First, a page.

April 12, 2024

It took a life-altering event to prod Benji Madden and his identical twin brother Joel down the Rock road – a Beastie Boys’ concert. The “hey, we can do that” mentality ruled as the Waldorf, MD, natives, who’d relocated to Annapolis, developed their chops.

Benji picked up the guitar and wrote songs while Joel worked on vocals. With high school buddies, drummer Aaron Escolopio and bassist Paul Thomas, Good Charlotte was rolling. Hearing Joel and Benji perform as a duo for a one-off show, guitarist Billy Martin was impressed enough to signed on.

A demo of “The Little Things” landed at a Philadelphia Modern Rock station where it beat out everything else on the playlist. That, and a hard-driving live reputation, got Good Charlotte signed by Epic with their self-titled debut arriving in ‘00.

The Madden brothers became MTV VJ’s and soon were featured on the network’s late-night show “All Things Rock.”

Sophomore album, “Young & Hopeless,” the band’s most commercially successful album, made its appearance in ‘02. The set featured “Lifestyles Of The Rich & Famous” and “The Anthem.” Along the way, Aaron bailed but Good Charlotte kept going spending a good chunk of the year on the Warped Tour.

With the addition of drummer Chris Wilson, Good Charlotte attempted to expand its boundaries with ’04 release, “The Chronicles Of Life & Death.”

Following the “The Chronicles” Wilson, who had joined in ’02, left citing personal health reasons. Actually, it was a combination of Wilson’s drug use and inability to tour that led to his departure. Benji was quoted in Kerrang! magazine saying that, for him, Chris leaving the band was the worst part of ’05.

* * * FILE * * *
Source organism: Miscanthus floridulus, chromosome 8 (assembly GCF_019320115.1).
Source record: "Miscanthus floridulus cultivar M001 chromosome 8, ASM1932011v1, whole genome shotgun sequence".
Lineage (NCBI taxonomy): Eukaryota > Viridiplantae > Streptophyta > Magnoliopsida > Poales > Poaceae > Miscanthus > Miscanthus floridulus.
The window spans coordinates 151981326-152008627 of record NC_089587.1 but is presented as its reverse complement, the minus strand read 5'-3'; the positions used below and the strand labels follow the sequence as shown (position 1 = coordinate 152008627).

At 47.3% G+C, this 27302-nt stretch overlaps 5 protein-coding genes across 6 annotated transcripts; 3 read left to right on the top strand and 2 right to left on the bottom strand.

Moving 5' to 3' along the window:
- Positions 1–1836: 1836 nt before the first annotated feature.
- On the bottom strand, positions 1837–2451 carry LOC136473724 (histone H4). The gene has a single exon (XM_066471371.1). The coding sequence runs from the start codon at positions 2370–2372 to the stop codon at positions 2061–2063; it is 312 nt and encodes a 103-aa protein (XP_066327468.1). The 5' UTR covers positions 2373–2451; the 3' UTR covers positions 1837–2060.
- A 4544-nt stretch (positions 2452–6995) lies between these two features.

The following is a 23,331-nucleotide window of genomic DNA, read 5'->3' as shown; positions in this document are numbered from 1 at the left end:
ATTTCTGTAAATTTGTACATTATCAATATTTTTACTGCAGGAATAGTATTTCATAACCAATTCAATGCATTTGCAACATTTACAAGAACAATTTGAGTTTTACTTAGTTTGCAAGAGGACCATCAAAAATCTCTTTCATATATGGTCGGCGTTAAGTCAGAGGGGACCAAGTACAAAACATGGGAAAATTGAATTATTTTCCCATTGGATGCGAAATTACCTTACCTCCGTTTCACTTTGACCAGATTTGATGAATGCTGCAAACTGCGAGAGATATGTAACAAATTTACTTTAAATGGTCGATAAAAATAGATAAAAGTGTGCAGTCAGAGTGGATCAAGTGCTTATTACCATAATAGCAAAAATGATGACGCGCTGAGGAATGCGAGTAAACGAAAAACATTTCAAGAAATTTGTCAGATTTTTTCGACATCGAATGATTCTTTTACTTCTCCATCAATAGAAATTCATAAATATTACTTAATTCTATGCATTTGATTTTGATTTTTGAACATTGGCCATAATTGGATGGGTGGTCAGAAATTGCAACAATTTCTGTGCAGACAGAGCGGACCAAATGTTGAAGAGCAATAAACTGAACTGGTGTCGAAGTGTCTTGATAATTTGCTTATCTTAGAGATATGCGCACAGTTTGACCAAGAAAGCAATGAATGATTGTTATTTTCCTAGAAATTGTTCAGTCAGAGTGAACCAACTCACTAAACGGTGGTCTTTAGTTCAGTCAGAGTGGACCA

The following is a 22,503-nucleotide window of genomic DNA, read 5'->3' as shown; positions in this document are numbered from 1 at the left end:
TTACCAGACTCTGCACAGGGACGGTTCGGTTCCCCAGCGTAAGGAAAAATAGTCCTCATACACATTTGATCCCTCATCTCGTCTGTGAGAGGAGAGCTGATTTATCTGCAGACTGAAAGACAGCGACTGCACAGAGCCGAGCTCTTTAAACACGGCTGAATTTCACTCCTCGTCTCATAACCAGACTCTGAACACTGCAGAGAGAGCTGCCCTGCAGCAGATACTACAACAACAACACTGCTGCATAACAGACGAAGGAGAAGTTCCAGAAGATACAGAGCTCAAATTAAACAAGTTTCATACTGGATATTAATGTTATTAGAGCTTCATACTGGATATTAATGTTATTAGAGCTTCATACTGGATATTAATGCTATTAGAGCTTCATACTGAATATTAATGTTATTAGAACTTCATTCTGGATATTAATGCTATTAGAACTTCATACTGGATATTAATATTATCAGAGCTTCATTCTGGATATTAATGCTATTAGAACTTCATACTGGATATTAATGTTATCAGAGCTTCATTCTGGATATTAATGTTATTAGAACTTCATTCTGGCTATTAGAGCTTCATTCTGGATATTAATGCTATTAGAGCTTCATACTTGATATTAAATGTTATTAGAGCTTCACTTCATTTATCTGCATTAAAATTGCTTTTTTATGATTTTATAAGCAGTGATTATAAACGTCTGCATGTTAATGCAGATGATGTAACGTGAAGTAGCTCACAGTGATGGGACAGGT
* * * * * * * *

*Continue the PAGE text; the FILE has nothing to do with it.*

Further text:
Dean Butterworth became the group’s third drummer. But even that had a back story. Butterworth, who had backed Morrissey (that sounds fun), was initially a temporary replacement but after his playing on “Good Morning Revival” he became a permanent member.

Work on “Cardiology” began with producer Howard Benson (My Chemical Romance, All-American Rejects) but those tracks were scraped, an album’s worth. The group started from scratch with Don Gilmore, who had produced both Good Charlotte’s debut and “Good Morning Revival.”

Stating that the group’s fifth full-length album was so named because the lyrics were “all connected to the heart,” Joel went on to add that the album sounded a lot like Blink-182 and that it “there’s nothing dance-y on the record at all, which is different from our last one” (“Good Morning Revival”).

To promote “Cardiology” the group posted lead single “Like It’s Her Birthday” on YouTube saying that if the track received over 100,000 views they would post another song. It did, so they did.

There was nearly a six-year gap before Good Charlotte returned with “Youth Authority,” released on Benji and Joel’s own MDDN label.

According to a band statement the album was written for “people who love music and are constantly motivated and trying to live a rad life.”  Notable for the singles “Makeshift Love” and “40 Oz. Dream,” the set peaked at #23 on the Billboard 200 and made it to #4 on the Top Rock Albums chart.

The band issued their seventh full-length effort, “Generation Rx,” only two years later.  The ’18 set featured “Actual Pain,” a song inspired by the death of Rapper and band fan Lil Peep, who struggled with mental health and addiction before overdosing on fentanyl and Xanax.

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